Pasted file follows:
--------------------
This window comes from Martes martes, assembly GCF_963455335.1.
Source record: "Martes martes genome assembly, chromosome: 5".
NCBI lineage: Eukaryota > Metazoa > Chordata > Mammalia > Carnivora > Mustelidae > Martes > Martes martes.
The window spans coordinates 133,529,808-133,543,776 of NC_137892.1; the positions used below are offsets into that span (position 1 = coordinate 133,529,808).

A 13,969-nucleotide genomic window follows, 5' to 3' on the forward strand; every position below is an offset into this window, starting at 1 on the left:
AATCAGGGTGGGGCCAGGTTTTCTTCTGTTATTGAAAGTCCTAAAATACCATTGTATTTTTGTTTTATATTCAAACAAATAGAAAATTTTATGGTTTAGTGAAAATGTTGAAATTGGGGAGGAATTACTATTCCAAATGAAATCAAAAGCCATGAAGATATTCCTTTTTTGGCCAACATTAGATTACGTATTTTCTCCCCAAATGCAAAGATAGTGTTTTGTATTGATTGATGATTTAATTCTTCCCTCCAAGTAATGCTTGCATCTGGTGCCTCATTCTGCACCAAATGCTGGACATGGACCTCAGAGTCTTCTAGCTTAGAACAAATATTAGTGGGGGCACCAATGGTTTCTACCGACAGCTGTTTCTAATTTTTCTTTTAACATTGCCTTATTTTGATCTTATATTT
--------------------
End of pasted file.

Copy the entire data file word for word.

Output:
This window comes from Martes martes, assembly GCF_963455335.1.
Source record: "Martes martes genome assembly, chromosome: 5".
NCBI lineage: Eukaryota > Metazoa > Chordata > Mammalia > Carnivora > Mustelidae > Martes > Martes martes.
The window spans coordinates 133,529,808-133,543,776 of NC_137892.1; the positions used below are offsets into that span (position 1 = coordinate 133,529,808).

A 13,969-nucleotide genomic window follows, 5' to 3' on the forward strand; every position below is an offset into this window, starting at 1 on the left:
AATCAGGGTGGGGCCAGGTTTTCTTCTGTTATTGAAAGTCCTAAAATACCATTGTATTTTTGTTTTATATTCAAACAAATAGAAAATTTTATGGTTTAGTGAAAATGTTGAAATTGGGGAGGAATTACTATTCCAAATGAAATCAAAAGCCATGAAGATATTCCTTTTTTGGCCAACATTAGATTACGTATTTTCTCCCCAAATGCAAAGATAGTGTTTTGTATTGATTGATGATTTAATTCTTCCCTCCAAGTAATGCTTGCATCTGGTGCCTCATTCTGCACCAAATGCTGGACATGGACCTCAGAGTCTTCTAGCTTAGAACAAATATTAGTGGGGGCACCAATGGTTTCTACCGACAGCTGTTTCTAATTTTTCTTTTAACATTGCCTTATTTTGATCTTATATTT